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January 24, 1926 - Image 1

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The Michigan Daily, 1926-01-24

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President And Dean Will Address
1rM Physicians At Union
Friday Afternoon
President Clarence Cook Little and
Dean Hugh -Cabot of the Medical
school, will address the American
College on Internal Medicine conven-
ing here for a part of their tenth an-
nual clinical session, tomorrow after-
noon in the ballroom of the Union.
The Congress is meeting this week in
Detroit,. but will spend tomorrow in
clinics and demonstrations at the Un-
iversity hospital in the morning, and
in meeting at the Union in the after-
. President Little, who will talk on
"Methods of Sterilization In the Light
of Biological Investigation", is to
make his second address before the
Congress at this time, as he is also
on the program of the annual banquet
of the organization to be held this
evening in the ball room of the Book
Cadillac hotel, Detroit. The President
stands out pre-eminently as a biolo-
gist and an authority on eugenical
matters, and the members of the Con-
gress are eager to learn his views
on this subject.1
Dean Cabot is also appearing for
a .second time at this session. He
was one of the speakers at the open-
ing meeting Monday afternoon, com-
menting on Dr. A. C. Ivy's speech.
on pancreatic secretions. Tomorrow
the dean's subject will be the "Avoid-
ance of Surgical Operations in Pa-
tients With Certain Types of Person-
In addition to these two speches,
there will be a clinical pathological
conference in which three diseases
will be demonstrated. These will be
cases of cardiac disease with hyper-
trophy of the right ventricle, a case
of aortic aneurysm, and a case of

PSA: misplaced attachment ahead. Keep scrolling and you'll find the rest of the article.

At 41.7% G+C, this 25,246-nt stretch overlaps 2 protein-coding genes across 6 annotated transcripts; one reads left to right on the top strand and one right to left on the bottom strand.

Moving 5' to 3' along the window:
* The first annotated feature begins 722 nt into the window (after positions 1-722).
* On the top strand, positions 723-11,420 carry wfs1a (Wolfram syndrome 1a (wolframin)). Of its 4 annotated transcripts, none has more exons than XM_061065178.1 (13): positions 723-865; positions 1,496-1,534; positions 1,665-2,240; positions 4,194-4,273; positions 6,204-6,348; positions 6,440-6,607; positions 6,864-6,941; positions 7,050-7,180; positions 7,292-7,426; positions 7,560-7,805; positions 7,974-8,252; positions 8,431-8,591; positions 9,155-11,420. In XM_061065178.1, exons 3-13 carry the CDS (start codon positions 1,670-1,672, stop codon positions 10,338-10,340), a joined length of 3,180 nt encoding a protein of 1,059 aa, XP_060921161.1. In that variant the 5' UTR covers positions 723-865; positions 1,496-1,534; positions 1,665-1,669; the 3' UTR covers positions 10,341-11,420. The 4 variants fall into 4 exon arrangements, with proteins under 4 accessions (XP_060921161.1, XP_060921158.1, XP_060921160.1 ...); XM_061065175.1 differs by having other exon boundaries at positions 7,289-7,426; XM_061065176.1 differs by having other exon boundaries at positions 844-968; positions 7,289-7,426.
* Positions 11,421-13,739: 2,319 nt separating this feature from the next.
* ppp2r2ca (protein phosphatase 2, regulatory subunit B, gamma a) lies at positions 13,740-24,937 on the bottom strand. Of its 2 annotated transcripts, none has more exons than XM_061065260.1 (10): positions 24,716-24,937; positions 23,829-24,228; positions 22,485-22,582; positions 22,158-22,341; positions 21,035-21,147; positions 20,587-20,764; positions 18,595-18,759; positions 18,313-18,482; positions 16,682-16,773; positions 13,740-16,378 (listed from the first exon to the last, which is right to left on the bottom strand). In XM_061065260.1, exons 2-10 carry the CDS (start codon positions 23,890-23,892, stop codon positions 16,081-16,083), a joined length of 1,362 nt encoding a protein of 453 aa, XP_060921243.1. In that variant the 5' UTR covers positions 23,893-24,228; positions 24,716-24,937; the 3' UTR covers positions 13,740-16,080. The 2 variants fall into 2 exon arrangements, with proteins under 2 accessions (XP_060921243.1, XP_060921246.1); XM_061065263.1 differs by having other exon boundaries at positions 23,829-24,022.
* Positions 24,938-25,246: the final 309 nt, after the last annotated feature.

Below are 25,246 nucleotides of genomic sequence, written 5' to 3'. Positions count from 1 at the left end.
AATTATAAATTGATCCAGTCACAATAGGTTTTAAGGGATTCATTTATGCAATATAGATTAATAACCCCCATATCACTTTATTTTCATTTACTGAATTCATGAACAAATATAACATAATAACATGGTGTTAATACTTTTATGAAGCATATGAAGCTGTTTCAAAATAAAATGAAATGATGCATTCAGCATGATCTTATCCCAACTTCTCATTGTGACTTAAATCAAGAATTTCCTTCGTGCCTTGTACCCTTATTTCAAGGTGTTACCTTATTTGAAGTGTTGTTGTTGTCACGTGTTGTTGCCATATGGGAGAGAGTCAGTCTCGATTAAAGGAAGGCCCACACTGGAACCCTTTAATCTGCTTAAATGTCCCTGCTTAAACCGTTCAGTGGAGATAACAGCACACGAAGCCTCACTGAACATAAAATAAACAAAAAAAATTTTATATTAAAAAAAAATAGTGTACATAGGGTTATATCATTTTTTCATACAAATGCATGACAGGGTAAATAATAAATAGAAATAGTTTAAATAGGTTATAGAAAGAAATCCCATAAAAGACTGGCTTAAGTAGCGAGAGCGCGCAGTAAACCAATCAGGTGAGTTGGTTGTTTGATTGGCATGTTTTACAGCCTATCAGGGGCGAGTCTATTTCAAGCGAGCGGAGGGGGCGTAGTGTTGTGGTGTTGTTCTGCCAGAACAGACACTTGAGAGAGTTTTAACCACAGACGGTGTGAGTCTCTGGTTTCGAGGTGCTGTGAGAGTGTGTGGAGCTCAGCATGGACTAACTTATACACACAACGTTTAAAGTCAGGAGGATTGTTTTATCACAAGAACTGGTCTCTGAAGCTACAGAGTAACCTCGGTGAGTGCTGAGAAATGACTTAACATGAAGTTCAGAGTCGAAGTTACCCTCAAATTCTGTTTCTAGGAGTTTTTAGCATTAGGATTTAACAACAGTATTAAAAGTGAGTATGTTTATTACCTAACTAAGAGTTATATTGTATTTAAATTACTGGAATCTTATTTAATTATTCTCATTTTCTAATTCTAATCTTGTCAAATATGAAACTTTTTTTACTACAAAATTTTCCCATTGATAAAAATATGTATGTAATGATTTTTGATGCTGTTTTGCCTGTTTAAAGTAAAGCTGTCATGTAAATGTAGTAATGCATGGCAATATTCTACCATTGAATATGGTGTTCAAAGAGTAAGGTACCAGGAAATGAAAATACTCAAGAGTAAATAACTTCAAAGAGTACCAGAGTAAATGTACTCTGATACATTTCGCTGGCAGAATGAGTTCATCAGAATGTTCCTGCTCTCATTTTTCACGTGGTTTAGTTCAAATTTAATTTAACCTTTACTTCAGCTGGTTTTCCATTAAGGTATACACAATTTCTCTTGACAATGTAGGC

coronary thrombosis. Several mem-
hers of the medical faculty will take
part in this conference.
More than 1,500 physicians are ex-
pected to arrive for the session at 9
o'clock tomorrow on a special train
from Detroit. They will be taken by
bus directly to the hospital, where a
full program of demonstrations and
clinics will occupy their attention
from 9:30 to 12:30 o'clock. Lunch
will be served by the hospital at that
hour, after which there will be a gen-
eral tour of the buildings and equip-
ment. At 2:30 the doctors will go
by bus to the Union where the after-
noon mjeeting will begin at 3 o'clock.
Reports from Detroit indicate that
there is a considerable amount of in-
terest in the. Ann Arbor session, and
that not only have the majority of
-the fellows of the Congress signified
their intention of attending these
meetings, but that also many mem-
hers of the general medical profes-
sion of the city have accepted the in-
'vitation of the organization to be
their guests at this time.
MADRID.-Foreign Minister Yangu-
as announced yesterday that the Span-
ish government had tacitly agreed to
support Poland in her claim for a
permanent seat on the ITeague of Na-
tions council.I
HAVANA. - Two Cubans have been
arrested and another is sought by the
police on the charge of counterfeiting
income tax receipts.
Our Weaher.'Aan
- -
,.* * !

i (By Associated Pres)
WASHINGTON, Feb. 23.-Mrs. Cool-
idge is suffering from a cold which
caused her to cancel plans to attend
a dinner to be given tonight by at-
torney general and Mrs. Sargent.
Assurance was given at the White
House that Mrs. Coolidge's indisposi-
tion was not serious. The president,
practically recovered from the cold
which laid him up for several days
last week, went ahead with arrange-
ments to attend the dinner planned
in honor of himself and Mrs. Coolidge.
Last week, at another "prominent
dinner" given by Secretary Davis of
the War department and Mrs. Davis,
fthe President at the last moment felt
unable to attend.
Flavel Shurtleff Of New York City
Will Illustrate Speech Today
In Science Auditorium
"Metropolitan Park Systems" will
be the subject of a lecture by Flavel
Shurtleff, secretary of the National
Conference on City Planning and
field secretary of the Regional Plan*
of New York city and its environs to
be given at 4:15 o'clock today in
Natural Science auditorium. He will
use slides, chiefly of the par of Bos-'
ton and of Westchester county in his
talk, according to an announcement
issued last night by Prof. Aubrey
Tealdi of the landscape design de-
Mr, Shurtleff, a graduate of the
Harvard Law school, is the author of
"Carrying Out the City Plan," a study
of methods of making city planning a
practical undertaking. Professor
Tealdi stated that he is a recognized
authority on city planning, having
been an official of the National Con-
ference on City Planning since it was
organized, and field secretary of the
New York regional plan since 1914.
This organization has charge of the
landscape arrangements for all of the
territory within 50 miles of New York
Mr. Shurtleff will discuss the ap-